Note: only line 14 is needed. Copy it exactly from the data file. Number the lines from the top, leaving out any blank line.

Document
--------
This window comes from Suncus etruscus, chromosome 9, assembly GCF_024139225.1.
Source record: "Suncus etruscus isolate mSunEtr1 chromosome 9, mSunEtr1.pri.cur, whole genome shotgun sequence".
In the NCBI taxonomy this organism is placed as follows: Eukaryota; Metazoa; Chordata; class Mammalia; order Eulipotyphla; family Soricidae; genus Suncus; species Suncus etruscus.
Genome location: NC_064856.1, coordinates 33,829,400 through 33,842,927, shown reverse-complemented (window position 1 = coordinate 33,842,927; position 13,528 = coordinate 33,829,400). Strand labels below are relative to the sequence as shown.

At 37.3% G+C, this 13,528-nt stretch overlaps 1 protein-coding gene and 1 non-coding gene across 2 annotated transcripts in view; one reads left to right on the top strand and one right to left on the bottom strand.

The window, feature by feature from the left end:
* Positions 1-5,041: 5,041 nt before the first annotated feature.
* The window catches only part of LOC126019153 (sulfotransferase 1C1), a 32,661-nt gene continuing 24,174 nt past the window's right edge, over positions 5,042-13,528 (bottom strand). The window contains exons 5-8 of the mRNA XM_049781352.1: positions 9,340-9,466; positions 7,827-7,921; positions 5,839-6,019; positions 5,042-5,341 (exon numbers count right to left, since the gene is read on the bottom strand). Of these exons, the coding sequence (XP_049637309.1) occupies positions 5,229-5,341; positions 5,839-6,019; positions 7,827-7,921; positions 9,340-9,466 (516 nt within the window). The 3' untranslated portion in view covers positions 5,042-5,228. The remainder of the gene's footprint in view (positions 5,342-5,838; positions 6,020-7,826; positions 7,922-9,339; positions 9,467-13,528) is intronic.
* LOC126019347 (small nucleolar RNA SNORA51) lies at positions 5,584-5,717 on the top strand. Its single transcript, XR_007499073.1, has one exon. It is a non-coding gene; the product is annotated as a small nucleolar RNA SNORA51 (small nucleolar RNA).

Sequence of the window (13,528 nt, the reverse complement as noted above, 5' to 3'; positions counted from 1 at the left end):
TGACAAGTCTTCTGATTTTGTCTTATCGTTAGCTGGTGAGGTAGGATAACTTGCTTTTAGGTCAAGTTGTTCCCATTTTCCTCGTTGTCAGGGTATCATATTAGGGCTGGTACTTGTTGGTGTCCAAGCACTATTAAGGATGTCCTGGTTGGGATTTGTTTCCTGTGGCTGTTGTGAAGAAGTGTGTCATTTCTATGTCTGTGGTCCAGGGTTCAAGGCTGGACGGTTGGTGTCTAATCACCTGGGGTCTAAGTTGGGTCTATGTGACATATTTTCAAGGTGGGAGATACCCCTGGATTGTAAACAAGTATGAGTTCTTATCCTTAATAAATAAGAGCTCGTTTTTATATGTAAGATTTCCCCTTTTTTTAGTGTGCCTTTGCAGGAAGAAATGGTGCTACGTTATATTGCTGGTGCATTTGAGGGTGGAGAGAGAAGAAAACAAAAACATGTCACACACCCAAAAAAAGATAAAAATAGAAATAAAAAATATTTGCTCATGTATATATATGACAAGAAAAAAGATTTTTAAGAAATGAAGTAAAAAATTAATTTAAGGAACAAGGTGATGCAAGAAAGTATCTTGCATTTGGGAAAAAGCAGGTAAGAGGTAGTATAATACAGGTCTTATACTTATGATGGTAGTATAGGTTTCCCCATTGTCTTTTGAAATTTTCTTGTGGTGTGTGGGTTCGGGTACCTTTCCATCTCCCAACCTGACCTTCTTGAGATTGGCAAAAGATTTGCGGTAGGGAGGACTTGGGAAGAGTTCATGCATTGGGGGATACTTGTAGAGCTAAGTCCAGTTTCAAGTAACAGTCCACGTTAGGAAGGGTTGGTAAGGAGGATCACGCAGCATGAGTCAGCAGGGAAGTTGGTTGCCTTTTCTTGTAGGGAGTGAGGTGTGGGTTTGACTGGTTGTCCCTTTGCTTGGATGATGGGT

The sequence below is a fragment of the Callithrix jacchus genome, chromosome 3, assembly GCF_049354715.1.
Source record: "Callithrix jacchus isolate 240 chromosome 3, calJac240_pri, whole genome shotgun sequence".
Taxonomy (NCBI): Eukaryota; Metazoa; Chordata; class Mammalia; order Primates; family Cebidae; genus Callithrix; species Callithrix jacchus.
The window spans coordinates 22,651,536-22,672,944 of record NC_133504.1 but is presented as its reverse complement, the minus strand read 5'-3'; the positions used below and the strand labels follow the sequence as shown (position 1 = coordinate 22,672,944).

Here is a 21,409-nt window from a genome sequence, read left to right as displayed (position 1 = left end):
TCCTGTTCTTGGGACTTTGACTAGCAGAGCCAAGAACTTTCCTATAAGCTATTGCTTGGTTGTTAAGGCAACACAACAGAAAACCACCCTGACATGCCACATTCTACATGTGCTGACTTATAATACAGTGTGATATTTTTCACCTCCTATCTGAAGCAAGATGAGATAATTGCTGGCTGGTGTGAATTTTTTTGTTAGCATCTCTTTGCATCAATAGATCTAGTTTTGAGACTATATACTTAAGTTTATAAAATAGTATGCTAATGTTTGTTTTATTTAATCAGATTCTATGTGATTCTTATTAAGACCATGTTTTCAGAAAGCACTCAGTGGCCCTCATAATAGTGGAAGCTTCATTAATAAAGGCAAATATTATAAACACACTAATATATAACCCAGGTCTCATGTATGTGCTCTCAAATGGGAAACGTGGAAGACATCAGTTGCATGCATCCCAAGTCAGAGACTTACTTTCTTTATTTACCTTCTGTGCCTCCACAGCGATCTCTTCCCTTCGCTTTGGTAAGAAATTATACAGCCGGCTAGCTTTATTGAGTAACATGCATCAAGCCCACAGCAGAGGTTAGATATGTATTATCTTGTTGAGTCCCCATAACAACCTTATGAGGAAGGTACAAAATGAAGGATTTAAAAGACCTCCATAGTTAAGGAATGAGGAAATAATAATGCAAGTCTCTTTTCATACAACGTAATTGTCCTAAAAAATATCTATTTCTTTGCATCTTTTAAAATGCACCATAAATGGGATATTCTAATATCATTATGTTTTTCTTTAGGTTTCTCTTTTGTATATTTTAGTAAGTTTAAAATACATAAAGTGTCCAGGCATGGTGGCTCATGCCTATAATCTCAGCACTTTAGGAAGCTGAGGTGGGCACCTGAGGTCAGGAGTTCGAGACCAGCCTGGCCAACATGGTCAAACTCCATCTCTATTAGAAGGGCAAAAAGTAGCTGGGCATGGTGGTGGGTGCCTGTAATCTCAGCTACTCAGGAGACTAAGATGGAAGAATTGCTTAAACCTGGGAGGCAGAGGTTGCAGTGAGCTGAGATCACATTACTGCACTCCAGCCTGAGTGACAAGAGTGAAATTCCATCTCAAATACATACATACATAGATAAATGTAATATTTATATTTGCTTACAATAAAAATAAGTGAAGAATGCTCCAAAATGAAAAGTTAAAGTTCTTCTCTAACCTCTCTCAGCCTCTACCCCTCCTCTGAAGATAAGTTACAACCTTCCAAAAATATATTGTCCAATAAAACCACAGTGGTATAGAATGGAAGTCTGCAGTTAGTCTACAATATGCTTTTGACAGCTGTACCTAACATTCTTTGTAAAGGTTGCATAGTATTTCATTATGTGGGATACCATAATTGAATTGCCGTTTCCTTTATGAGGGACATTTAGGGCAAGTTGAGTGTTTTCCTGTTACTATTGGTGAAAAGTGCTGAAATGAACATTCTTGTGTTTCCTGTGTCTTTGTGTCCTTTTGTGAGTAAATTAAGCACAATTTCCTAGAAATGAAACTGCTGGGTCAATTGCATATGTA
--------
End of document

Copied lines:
Taxonomy (NCBI): Eukaryota; Metazoa; Chordata; class Mammalia; order Primates; family Cebidae; genus Callithrix; species Callithrix jacchus.